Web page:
A new wave of deadly suicide bombings has shaken the Afghan capital, Kabul, and many Afghans are placing part of the blame on neighbouring Pakistan: Why? Because they accuse Pakistan of sheltering the Taliban insurgents who carry out these attacks. Fed up by the continued violence, some Afghan citizens have launched a boycott of Pakistani products.

The recent series of suicide attacks, the most deadly in more than a year, marked a decisive end to a two-month lull in the violence in Afghanistan. In a televised speech, Afghan President Ashraf Ghani accused Pakistan of offering “sanctuaries” to members of the Taliban who perpetrate attacks on Afghan soil. For years, Afghan Taliban insurgents have used Pakistan’s semi-autonomous border regions as rear bases. They work closely with the Pakistani Taliban, sharing numerous resources.

Despite the clamouring of many citizens, the Afghan government has yet to impose any sanctions on Pakistan, which is Afghanistan’s main trading partner. According to statistics from the Afghan Chamber of Commerce, Pakistani products account for 80% of Afghanistan’s imports. This includes food items as well as construction materials, medicines, and chemical products. Frustrated by this lack of action, some Afghans decided to take matters into their own hands and have organized a boycott of Pakistani products.

An Afghan woman pours a drink made in Pakistani down the drain, and calls on others to buy Afghan goods. 

Khan Jan Alakozay, the vice-president of the Afghani Chamber of Commerce, has said he supports this popular initiative. The protest gained momentum quickly and, soon, Afghan social media accounts were flooded with messages, photos and videos calling for a boycott of food items and other products from Pakistan.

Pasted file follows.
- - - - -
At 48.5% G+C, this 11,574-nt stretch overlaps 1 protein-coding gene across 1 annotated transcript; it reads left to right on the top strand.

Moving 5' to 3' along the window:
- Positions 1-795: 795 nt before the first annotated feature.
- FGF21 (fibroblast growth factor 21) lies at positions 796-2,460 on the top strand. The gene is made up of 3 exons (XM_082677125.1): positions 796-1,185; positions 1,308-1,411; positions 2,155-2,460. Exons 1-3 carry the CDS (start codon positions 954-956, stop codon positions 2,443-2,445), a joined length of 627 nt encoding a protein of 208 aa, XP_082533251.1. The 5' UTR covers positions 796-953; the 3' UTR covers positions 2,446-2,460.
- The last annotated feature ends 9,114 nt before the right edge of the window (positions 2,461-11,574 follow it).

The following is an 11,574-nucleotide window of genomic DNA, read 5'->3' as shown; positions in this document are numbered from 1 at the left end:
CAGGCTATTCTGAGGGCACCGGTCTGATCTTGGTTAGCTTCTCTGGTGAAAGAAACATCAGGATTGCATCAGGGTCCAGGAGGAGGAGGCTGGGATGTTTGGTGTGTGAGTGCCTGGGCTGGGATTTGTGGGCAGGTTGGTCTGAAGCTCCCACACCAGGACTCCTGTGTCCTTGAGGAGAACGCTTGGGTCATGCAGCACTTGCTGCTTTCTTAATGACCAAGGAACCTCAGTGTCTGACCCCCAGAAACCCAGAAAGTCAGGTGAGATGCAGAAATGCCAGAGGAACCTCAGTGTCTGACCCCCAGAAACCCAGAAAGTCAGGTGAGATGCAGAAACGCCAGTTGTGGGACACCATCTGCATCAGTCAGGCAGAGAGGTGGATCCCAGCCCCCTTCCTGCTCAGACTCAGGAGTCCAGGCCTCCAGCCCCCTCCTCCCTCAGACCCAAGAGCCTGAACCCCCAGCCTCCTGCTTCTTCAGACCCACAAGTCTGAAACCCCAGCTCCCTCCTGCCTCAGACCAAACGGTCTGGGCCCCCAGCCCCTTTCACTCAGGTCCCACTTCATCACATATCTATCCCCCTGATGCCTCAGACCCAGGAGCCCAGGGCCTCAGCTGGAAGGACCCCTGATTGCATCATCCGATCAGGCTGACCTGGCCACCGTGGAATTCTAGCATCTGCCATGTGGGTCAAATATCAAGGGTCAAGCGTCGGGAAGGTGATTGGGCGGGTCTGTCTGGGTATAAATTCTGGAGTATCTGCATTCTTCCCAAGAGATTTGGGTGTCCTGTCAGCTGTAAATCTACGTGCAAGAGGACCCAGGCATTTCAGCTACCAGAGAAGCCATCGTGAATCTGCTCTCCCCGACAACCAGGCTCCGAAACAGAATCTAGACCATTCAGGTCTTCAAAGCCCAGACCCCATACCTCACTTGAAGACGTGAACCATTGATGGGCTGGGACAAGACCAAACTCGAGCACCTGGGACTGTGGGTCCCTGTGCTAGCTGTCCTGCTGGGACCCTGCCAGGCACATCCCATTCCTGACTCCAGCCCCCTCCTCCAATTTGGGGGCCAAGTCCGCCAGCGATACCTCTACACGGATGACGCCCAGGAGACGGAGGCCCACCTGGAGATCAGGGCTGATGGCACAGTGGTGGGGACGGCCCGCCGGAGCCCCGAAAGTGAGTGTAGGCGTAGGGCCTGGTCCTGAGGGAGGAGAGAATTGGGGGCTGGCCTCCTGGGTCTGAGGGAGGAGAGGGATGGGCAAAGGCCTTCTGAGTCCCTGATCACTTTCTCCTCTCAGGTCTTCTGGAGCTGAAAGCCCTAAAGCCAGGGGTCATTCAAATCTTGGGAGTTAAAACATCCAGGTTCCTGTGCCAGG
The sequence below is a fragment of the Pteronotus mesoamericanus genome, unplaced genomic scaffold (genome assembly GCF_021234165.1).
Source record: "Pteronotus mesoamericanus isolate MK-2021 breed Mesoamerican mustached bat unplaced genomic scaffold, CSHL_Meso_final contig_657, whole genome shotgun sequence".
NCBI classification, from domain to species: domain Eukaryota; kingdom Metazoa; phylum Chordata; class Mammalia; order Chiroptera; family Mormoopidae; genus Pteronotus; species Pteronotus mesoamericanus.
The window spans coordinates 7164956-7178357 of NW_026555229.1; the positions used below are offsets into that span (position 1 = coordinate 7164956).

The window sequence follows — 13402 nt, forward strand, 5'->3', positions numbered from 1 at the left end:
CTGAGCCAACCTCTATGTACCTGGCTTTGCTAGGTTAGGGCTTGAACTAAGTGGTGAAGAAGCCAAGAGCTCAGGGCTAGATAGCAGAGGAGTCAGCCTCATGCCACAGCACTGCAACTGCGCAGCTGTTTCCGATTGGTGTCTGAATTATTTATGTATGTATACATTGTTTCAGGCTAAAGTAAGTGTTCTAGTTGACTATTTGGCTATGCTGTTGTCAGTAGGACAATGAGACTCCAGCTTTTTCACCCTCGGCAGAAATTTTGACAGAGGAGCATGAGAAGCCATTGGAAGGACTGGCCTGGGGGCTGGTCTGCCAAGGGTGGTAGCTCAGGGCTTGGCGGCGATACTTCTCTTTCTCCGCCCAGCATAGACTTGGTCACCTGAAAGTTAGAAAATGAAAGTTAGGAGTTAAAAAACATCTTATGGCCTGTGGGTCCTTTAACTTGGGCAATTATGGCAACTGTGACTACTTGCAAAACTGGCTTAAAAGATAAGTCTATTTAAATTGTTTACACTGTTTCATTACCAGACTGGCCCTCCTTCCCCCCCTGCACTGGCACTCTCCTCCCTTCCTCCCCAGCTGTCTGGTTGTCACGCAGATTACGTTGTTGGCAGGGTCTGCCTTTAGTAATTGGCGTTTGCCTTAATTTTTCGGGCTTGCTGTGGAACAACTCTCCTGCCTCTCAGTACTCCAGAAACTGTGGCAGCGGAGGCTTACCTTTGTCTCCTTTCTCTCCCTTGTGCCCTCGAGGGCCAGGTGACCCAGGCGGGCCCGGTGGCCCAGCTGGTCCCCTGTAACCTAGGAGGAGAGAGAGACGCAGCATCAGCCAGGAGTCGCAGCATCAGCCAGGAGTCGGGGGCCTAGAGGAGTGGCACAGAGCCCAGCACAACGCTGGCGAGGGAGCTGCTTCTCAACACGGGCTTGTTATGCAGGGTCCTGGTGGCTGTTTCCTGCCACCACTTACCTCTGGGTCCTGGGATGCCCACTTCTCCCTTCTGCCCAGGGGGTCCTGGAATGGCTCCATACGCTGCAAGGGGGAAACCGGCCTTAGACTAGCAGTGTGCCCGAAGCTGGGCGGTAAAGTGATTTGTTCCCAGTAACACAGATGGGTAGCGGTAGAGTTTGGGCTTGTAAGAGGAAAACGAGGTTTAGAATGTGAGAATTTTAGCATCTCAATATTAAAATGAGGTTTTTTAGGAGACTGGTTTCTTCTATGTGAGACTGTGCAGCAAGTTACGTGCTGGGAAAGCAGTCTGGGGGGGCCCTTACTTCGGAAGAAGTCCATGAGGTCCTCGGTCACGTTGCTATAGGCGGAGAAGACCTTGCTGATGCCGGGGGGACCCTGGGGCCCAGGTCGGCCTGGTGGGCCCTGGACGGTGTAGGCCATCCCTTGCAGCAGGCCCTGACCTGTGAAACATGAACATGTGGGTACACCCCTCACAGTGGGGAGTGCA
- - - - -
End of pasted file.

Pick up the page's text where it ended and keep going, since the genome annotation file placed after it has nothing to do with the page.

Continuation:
"This campaign has popular support, but to be really effective, it would need support within the Afghan government"

Mokhtar Wafayi, an Afghan journalist, is participating in the boycott.

"Many Afghans are very unhappy with Pakistan’s actions – or lack thereof. Many officials at the highest levels of Pakistan’s government made public declarations condemning the recent suicide attacks in Afghanistan. But they don’t do anything. So there’s an upsurge in criticism of Pakistan every time there is a new wave of suicide attacks by the Taliban that are based in Pakistan.

Pakistani bills crossed out as a sign of protest. Pakistan's currency is used in certain parts of Afghanistan.

However, this is the first time that people have been using social media to this extent to express their discontent. The boycott campaign has gotten massive. I support the campaign and I’m even participating in it, though I have to say that I think that it’s an emotional reaction, and may not be effective. It has popular support, but it would need support within the Afghan government to really have an economic effect on Pakistan.

On social media, users share photos of products made in Afghanistan and urge others to buy them rather than Pakistani products. 

My fear is that this campaign will damage Afghan interests in the long-term. Afghans import a majority of products from Pakistan and, in some parts of the country, there are no alternatives. In certain parts of Afghanistan located near the Pakistani border — in Jalalabad and Konar, for example — locals even use Pakistani money to buy goods. If Afghan leaders want to give this campaign a chance, they first need to solve the problem of how to replace Pakistani products.

An Afghan man, wearing his country's flag around his shoulders, burns Pakistani bills. 

Before joining the boycott, I already made an effort to avoid buying Pakistani products whenever possible. And even when it’s over, I’ll still continue to support Afghan-made products.

A call to boycott Pakistan products, widely relayed on social media.